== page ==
(Italian word for cream) The thin layer of amber-brown foam that appears on top of a well-made shot of espresso. It's actually made by the carbon dioxide trapped inside the ground coffee beans that's released by the pressurized water of the espresso machine.

'Cream' in espanol as well, usually referring to Sour Cream, as in: "burrito con crema".

And, a small dreddie jam band native to Stone Harbor, New Jersey who often play out at the Good Morning Cafe. They desperately claim that they named their band 'Crema' before becoming the house band of a coffee shop, although no one seems to have accused them of such.

Crema is a polyphasic foam created when pressurized brewing water brings soluble coffee flavors -- mostly lipids -- into solution.

-David Schomer; "Espresso Coffee: Professional Techniques."

When Achille Gaggia first introduced his spring piston machine in 1948, it was the first machine with enough pressure to create lasting crema. Written on the machine was the slogan "Crema Caffe Naturale". People would ask what the peculiar scum on their coffee was. He told them his new method of extraction made coffee so rich, it made its own cream!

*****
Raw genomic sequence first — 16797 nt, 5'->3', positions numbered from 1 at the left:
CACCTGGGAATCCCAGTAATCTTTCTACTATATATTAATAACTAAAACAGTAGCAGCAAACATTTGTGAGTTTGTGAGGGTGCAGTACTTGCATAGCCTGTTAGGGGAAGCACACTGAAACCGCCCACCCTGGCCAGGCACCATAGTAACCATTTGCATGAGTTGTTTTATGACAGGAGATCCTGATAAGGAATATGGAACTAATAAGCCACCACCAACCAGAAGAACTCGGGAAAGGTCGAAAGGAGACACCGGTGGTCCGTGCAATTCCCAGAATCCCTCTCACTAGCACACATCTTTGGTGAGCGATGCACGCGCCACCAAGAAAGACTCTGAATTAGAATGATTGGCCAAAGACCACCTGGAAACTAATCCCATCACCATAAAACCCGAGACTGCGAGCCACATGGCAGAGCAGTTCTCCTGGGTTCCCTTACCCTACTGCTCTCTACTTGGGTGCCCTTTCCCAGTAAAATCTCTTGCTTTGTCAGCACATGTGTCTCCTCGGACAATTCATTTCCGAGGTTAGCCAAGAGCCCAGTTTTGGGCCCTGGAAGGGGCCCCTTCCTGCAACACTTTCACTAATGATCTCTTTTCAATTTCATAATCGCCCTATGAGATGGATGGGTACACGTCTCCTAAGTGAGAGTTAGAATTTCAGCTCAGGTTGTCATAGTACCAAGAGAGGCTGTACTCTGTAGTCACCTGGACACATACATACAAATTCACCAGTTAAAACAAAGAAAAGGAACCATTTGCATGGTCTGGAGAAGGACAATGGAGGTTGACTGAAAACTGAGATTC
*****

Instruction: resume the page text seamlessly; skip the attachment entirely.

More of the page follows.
In the years after, crema has been a sign of a properly done espresso. A rich dark brown foam with lighter brown flecks, thick enough to hold a demitasse sized spoonful of sugar.

A number of factors are needed to produce good crema. Freshly roasted beans (no more than a week old), properly ground beans (ground using a coffee mill, and extracted immediately after being ground), a good machine (one that can maintain uniform temperature and will provide enough pressure), and a firm, even tamp. The type of beans used have a notable effect on crema as well. Unwashed beans such as African and Indonesian produce more crema, as well as blends that contain even a tiny amount of robusta.

However, in the last few years, real crema has been harder to define. Many home machines now sport crema enhancing features, such as crema disks and pressurized portafilters. Crema is not so much a sign of perfect espresso anymore, but of a more technologically advanced machine.

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